Supporters of Cabrera point out the fact that Cabrera is leading Trout in all three categories, while Trout “just” leads in WAR (wins above replacement) – which he leads by a dominating margin.  While certainly WAR is not the perfect statistic, it’s a far better indicator of a player’s value than the triple crown stats are.  Cabrera has 50 more RBI than Trout.  Well, yeah.  He’s batting #3 in the lineup and Trout is batting leadoff.  There will be more players on base for Cabrera to drive in.  There have been 427 runners on base for Cabrera and 284 on base for Trout.  Trout has driven in 50/284 (17.6%) and Cabrera has driven in 91/427 (21.3%).  Still an edge to Cabrera, but much smaller.  RBI is as much a factor of the other players on your team as your own ability.  Throw me into the middle of the Rangers lineup and I could probably drive in 75 runs.

There are a couple of big factors that WAR accounts for and the triple crown numbers don’t:

  • Trout has 47 steals (caught 4 times) compared to 4 for Cabrera (1 caught).
  • Trout plays a premium defensive position (center field) and plays it well.  Cabrera players a corner infield position (less defensive value) and plays it poorly – so poorly that is defense costs his team wins.  There’s a huge difference between Trout’s defensive value and Cabrera’s.

The triple crown is indeed rare, but so is a 10+ WAR season.  Only two players since 1960 have posted a 10+ WAR season and failed to win the MVP that year.  Willie Mays and Mickey Mantle. Just give the award to Trout.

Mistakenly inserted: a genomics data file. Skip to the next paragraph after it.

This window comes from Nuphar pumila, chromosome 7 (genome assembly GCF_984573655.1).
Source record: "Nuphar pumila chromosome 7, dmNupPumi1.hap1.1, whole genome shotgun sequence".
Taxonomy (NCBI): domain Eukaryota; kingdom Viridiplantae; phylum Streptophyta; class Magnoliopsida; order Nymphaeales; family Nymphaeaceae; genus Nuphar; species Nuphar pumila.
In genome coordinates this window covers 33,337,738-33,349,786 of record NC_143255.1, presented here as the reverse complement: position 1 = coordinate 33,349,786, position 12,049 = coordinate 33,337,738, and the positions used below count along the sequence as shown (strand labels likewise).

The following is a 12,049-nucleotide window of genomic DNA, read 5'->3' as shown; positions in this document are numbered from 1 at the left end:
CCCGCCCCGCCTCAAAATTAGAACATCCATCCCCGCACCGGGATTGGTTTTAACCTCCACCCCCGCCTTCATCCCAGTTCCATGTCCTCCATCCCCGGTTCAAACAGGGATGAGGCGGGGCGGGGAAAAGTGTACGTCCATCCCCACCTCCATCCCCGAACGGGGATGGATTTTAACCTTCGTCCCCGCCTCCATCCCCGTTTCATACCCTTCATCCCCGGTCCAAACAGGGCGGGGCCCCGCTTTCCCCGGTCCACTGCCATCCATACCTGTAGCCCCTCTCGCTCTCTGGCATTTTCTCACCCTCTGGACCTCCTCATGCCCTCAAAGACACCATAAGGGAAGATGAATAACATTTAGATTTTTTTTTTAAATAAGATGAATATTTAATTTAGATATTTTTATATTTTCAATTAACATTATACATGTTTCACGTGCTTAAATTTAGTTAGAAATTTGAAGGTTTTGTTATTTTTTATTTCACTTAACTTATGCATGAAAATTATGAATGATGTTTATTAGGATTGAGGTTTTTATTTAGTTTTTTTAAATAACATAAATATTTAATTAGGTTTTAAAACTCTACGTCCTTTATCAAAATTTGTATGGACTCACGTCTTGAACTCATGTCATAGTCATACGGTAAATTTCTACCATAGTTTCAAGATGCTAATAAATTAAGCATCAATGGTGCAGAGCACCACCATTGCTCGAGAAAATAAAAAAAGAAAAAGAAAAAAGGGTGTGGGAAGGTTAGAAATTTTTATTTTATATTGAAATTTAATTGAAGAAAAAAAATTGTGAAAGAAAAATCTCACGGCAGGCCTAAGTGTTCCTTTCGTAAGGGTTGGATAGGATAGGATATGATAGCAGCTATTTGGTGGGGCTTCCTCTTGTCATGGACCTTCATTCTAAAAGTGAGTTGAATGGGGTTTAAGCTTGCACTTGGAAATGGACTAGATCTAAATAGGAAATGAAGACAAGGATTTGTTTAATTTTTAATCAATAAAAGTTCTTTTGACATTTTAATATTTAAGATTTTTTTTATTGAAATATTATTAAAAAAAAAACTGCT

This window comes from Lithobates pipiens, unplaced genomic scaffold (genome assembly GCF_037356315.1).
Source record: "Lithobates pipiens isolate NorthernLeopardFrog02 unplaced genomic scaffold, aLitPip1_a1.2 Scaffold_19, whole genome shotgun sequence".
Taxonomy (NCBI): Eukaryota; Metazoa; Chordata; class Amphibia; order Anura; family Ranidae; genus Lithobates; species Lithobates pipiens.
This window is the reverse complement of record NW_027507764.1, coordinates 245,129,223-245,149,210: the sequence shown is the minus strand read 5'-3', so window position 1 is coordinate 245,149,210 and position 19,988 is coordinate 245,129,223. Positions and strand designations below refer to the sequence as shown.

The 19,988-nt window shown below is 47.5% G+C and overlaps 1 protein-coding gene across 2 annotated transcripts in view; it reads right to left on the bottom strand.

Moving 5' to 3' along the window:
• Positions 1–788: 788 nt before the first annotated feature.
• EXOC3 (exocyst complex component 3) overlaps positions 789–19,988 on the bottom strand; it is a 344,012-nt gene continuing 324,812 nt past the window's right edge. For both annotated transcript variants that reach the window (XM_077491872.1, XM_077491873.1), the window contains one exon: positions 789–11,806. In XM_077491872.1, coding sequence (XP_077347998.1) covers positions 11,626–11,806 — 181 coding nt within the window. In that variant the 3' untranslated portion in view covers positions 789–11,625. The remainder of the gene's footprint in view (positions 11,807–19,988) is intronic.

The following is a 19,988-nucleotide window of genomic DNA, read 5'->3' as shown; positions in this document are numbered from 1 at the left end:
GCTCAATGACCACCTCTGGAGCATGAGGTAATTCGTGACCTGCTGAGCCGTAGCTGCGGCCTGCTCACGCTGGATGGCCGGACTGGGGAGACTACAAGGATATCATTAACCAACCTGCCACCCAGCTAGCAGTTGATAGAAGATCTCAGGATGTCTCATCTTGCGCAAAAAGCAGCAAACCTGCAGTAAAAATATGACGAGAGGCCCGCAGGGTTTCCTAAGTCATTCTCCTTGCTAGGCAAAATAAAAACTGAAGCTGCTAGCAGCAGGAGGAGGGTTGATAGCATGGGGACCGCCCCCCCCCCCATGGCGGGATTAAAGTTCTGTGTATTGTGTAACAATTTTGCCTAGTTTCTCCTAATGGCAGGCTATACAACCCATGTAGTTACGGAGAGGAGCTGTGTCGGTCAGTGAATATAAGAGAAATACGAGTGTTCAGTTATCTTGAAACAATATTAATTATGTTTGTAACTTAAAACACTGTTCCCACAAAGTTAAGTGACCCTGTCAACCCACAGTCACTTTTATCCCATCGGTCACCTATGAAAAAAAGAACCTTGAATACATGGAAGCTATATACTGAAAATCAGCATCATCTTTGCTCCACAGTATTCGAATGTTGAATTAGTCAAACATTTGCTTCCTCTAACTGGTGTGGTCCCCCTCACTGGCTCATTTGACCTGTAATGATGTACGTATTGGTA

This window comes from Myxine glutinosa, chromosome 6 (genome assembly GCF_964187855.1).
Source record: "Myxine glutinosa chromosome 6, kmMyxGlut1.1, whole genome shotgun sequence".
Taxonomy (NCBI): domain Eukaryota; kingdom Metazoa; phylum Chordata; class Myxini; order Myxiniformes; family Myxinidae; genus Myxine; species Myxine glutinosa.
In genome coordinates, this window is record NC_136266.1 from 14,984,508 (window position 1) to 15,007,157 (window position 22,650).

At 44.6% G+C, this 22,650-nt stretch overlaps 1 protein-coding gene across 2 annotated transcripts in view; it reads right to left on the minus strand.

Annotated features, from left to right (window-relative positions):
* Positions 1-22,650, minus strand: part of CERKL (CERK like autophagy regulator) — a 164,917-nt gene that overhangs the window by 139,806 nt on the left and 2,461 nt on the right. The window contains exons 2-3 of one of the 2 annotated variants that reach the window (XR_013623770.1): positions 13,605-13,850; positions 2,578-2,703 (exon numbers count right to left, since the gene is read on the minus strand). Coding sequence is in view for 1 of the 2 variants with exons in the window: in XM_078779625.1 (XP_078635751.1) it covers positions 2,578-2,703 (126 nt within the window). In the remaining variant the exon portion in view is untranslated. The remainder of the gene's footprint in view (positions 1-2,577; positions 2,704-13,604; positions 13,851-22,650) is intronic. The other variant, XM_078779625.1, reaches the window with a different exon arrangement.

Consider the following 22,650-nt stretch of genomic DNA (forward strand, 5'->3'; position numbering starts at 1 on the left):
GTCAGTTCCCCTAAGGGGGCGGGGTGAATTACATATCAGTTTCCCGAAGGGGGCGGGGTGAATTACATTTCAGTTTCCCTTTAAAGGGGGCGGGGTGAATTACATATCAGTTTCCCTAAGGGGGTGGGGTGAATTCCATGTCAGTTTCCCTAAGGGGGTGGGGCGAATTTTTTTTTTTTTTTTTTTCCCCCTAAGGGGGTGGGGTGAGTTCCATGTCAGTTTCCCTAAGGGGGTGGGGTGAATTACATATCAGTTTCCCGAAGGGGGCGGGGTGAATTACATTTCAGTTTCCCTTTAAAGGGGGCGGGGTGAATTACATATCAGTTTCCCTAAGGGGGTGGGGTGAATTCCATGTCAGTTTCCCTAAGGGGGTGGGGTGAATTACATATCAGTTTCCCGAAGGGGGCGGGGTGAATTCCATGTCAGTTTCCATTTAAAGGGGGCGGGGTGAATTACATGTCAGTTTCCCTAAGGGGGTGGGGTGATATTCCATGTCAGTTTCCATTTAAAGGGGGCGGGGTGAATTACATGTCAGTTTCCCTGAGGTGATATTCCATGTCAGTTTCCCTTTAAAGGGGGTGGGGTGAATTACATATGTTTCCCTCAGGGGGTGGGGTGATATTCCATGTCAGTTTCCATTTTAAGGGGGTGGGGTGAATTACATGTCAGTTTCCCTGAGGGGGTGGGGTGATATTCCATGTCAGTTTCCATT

National League Update:

The Nationals, Braves, Reds, and Giants have all clinched playoff berths.  The Reds and Giants have clinched the division, while the Nationals have a four game lead on the Braves.  The Cardinals have a 4.5 game lead on the Brewers and Dodgers in the wild card – probably a safe lead at this point in the season.

American League Update 

In the American league, zero teams have clinched a playoff spot.  In the Central, the White Sox and Tigers and tied, with the loser almost certainly left out of the playoffs.  The Yankees are 1.5 games up on Baltimore in the East.  In the West, all 8 remaining games for the Rangers are against the A’s (5 games) and Angels (3 games).  The lead the A’s by 4 games and the Angels by six games.  Any of those three teams could end up as the division champion, wild card team, or left completely out of the playoffs.  The Devil Rays are just 3 games back of the final playoff spot.  In total, eight American League teams remain in serious playoff contention in the final week of the season.